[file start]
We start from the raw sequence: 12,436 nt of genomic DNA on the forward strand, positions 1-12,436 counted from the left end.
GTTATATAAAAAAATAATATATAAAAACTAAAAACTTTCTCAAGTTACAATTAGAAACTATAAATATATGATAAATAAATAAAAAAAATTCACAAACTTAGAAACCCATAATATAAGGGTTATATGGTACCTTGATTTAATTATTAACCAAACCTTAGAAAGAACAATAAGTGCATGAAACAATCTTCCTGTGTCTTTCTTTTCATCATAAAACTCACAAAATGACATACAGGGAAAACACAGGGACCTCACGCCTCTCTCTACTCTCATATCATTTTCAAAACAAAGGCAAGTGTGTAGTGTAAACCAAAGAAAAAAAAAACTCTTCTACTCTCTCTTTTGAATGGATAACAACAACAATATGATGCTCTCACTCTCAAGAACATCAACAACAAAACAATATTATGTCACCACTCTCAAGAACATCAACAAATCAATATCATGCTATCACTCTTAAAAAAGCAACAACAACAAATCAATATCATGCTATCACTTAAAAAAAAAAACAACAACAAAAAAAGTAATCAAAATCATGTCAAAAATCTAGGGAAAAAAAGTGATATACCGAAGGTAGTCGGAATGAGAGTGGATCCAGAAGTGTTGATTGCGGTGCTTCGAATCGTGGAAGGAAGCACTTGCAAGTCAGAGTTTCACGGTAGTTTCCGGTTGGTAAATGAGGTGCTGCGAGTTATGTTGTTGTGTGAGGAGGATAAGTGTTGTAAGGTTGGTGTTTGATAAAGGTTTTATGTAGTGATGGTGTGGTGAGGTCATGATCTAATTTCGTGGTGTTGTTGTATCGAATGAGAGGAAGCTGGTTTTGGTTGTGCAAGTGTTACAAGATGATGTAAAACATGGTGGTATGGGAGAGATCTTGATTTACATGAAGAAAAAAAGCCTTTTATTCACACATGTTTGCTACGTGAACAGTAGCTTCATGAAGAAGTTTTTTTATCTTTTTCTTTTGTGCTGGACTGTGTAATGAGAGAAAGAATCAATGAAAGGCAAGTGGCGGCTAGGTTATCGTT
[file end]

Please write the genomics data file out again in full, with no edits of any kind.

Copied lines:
We start from the raw sequence: 12,436 nt of genomic DNA on the forward strand, positions 1-12,436 counted from the left end.
GTTATATAAAAAAATAATATATAAAAACTAAAAACTTTCTCAAGTTACAATTAGAAACTATAAATATATGATAAATAAATAAAAAAAATTCACAAACTTAGAAACCCATAATATAAGGGTTATATGGTACCTTGATTTAATTATTAACCAAACCTTAGAAAGAACAATAAGTGCATGAAACAATCTTCCTGTGTCTTTCTTTTCATCATAAAACTCACAAAATGACATACAGGGAAAACACAGGGACCTCACGCCTCTCTCTACTCTCATATCATTTTCAAAACAAAGGCAAGTGTGTAGTGTAAACCAAAGAAAAAAAAAACTCTTCTACTCTCTCTTTTGAATGGATAACAACAACAATATGATGCTCTCACTCTCAAGAACATCAACAACAAAACAATATTATGTCACCACTCTCAAGAACATCAACAAATCAATATCATGCTATCACTCTTAAAAAAGCAACAACAACAAATCAATATCATGCTATCACTTAAAAAAAAAAACAACAACAAAAAAAGTAATCAAAATCATGTCAAAAATCTAGGGAAAAAAAGTGATATACCGAAGGTAGTCGGAATGAGAGTGGATCCAGAAGTGTTGATTGCGGTGCTTCGAATCGTGGAAGGAAGCACTTGCAAGTCAGAGTTTCACGGTAGTTTCCGGTTGGTAAATGAGGTGCTGCGAGTTATGTTGTTGTGTGAGGAGGATAAGTGTTGTAAGGTTGGTGTTTGATAAAGGTTTTATGTAGTGATGGTGTGGTGAGGTCATGATCTAATTTCGTGGTGTTGTTGTATCGAATGAGAGGAAGCTGGTTTTGGTTGTGCAAGTGTTACAAGATGATGTAAAACATGGTGGTATGGGAGAGATCTTGATTTACATGAAGAAAAAAAGCCTTTTATTCACACATGTTTGCTACGTGAACAGTAGCTTCATGAAGAAGTTTTTTTATCTTTTTCTTTTGTGCTGGACTGTGTAATGAGAGAAAGAATCAATGAAAGGCAAGTGGCGGCTAGGTTATCGTT